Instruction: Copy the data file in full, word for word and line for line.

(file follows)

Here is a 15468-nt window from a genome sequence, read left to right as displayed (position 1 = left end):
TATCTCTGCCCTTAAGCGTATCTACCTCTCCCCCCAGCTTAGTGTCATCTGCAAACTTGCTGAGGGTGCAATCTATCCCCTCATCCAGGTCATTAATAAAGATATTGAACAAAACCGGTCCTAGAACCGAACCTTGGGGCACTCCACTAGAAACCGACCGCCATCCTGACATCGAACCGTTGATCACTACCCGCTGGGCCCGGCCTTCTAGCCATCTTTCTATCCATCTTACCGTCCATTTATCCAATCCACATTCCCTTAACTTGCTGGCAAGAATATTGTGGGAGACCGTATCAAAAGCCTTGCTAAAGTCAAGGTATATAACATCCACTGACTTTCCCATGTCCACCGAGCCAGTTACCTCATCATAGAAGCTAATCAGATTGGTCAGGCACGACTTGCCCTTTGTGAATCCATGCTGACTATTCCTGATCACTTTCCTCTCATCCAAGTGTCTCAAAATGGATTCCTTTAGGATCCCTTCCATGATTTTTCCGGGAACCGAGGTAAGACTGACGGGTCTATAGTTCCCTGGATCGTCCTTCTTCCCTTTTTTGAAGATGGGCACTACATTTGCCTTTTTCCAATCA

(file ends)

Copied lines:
Here is a 15468-nt window from a genome sequence, read left to right as displayed (position 1 = left end):
TATCTCTGCCCTTAAGCGTATCTACCTCTCCCCCCAGCTTAGTGTCATCTGCAAACTTGCTGAGGGTGCAATCTATCCCCTCATCCAGGTCATTAATAAAGATATTGAACAAAACCGGTCCTAGAACCGAACCTTGGGGCACTCCACTAGAAACCGACCGCCATCCTGACATCGAACCGTTGATCACTACCCGCTGGGCCCGGCCTTCTAGCCATCTTTCTATCCATCTTACCGTCCATTTATCCAATCCACATTCCCTTAACTTGCTGGCAAGAATATTGTGGGAGACCGTATCAAAAGCCTTGCTAAAGTCAAGGTATATAACATCCACTGACTTTCCCATGTCCACCGAGCCAGTTACCTCATCATAGAAGCTAATCAGATTGGTCAGGCACGACTTGCCCTTTGTGAATCCATGCTGACTATTCCTGATCACTTTCCTCTCATCCAAGTGTCTCAAAATGGATTCCTTTAGGATCCCTTCCATGATTTTTCCGGGAACCGAGGTAAGACTGACGGGTCTATAGTTCCCTGGATCGTCCTTCTTCCCTTTTTTGAAGATGGGCACTACATTTGCCTTTTTCCAATCA